The U.S. Patent and Trademark Office today released a patent application filed by Apple back in January of 2013, describing a method by which an iPhone or iPad can provide specifically detailed GPS path information to another device after given proper authorization (via AppleInsider).
In the vein of Find My Friends, which allows rudimentary static location-based tracking services and slightly more in-depth parental controls, today's patent application would add another level of detail to the service. The patent suggests providing location- and path-based information accumulated by one device in the visual form of a digital route on a second device following the first.
Because the device receiving the information would be constantly updated with the first device's movements, it would allow users to follow someone in real time. The patent even mentions the receiving device could generate "spoken word directions", so if a user is driving a car, they wouldn't have to constantly be staring at the phone's screen.
A device in motion can record data about the path it travels and send the path data to another device. A user of the second device can then use the data to see where the first user traveled and/or travel the same path as did the first user.
For example, while the first user is driving a car, she could be running a maps application on the first device, and share the path she is travelling with the user of the second device while the second user is also driving a car. The second device could then display the path in an instance of the maps application running on the second device, or the second device could display directions the second user could use to follow the first user, or the second device could generate spoken word directions the second user could use to follow the first user, all in real time.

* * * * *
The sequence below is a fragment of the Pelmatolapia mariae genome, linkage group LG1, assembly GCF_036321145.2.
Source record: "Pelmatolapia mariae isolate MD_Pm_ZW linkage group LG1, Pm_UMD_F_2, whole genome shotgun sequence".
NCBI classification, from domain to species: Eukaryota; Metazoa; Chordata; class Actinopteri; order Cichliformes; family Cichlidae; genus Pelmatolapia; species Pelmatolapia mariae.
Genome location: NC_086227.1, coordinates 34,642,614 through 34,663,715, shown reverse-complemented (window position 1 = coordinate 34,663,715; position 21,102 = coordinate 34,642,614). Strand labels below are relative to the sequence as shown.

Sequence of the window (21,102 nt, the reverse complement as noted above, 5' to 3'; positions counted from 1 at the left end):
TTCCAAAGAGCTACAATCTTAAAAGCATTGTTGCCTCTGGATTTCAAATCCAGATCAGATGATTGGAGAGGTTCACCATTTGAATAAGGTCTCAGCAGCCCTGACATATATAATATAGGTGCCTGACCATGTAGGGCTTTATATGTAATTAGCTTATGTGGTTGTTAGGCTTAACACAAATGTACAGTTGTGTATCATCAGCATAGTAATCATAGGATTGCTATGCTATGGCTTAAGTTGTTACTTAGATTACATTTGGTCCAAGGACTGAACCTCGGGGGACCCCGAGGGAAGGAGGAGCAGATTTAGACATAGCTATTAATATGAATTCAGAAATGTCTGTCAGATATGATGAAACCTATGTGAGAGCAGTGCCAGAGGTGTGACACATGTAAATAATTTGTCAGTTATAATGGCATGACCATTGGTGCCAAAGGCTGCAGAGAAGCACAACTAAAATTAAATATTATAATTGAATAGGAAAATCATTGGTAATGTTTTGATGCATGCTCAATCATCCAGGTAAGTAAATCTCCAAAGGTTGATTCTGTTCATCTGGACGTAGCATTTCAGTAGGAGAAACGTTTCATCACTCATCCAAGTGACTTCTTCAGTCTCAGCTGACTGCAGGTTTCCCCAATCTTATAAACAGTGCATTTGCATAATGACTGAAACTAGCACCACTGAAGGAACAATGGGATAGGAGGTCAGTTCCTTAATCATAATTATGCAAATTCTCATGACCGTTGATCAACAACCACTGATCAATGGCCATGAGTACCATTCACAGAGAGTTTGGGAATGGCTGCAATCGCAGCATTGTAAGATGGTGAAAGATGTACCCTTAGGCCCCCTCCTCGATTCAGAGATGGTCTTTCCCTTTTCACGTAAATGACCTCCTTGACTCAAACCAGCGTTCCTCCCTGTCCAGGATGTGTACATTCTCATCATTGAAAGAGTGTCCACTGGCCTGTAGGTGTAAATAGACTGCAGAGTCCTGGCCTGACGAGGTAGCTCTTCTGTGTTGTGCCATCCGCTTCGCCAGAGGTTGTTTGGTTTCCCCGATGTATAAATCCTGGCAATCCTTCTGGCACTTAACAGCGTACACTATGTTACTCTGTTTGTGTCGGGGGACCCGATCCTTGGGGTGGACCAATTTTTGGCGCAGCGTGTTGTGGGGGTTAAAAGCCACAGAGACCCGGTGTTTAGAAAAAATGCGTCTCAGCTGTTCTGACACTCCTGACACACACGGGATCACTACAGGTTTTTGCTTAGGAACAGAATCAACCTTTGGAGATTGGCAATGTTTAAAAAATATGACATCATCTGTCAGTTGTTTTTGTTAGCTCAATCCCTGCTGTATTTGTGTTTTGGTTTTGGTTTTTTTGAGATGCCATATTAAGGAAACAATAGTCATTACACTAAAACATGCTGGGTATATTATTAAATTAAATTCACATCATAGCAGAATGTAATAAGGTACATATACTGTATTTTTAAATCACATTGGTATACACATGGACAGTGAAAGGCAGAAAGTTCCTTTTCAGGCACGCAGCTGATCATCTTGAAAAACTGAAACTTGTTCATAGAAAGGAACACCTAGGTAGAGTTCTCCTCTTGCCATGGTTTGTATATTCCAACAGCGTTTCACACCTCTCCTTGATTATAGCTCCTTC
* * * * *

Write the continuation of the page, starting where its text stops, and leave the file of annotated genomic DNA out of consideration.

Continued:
The patent mentions that while the program would be able to run on "a mobile communications network (e.g., 3G, LTE, WiMAX, etc.), a wireless LAN (e.g., 802.11), or another kind of wireless network", sometimes an intermediary, like iCloud, may be used as well. There's even a mode that could ignore the path sharing altogether, allowing the first device to share directions to a specific location with the second device, automatically generating a route that may be quicker than following the first device's path.
Also of note is a "mirroring mode" that shows "exactly the same view" on the second device as the user on the first device is seeing and interacting with, aiming to further assist the second device's understanding of the route.
As AppleInsider notes, the patent credits Eran Sandel, Elad Harush, and Roman Guy as its inventors. As with all other patents, today's "Sharing location information among devices" application is less of a confirmation of upcoming software by Apple and more of an intriguing look at ways the company may be looking to expand its little-used map-based features in the future.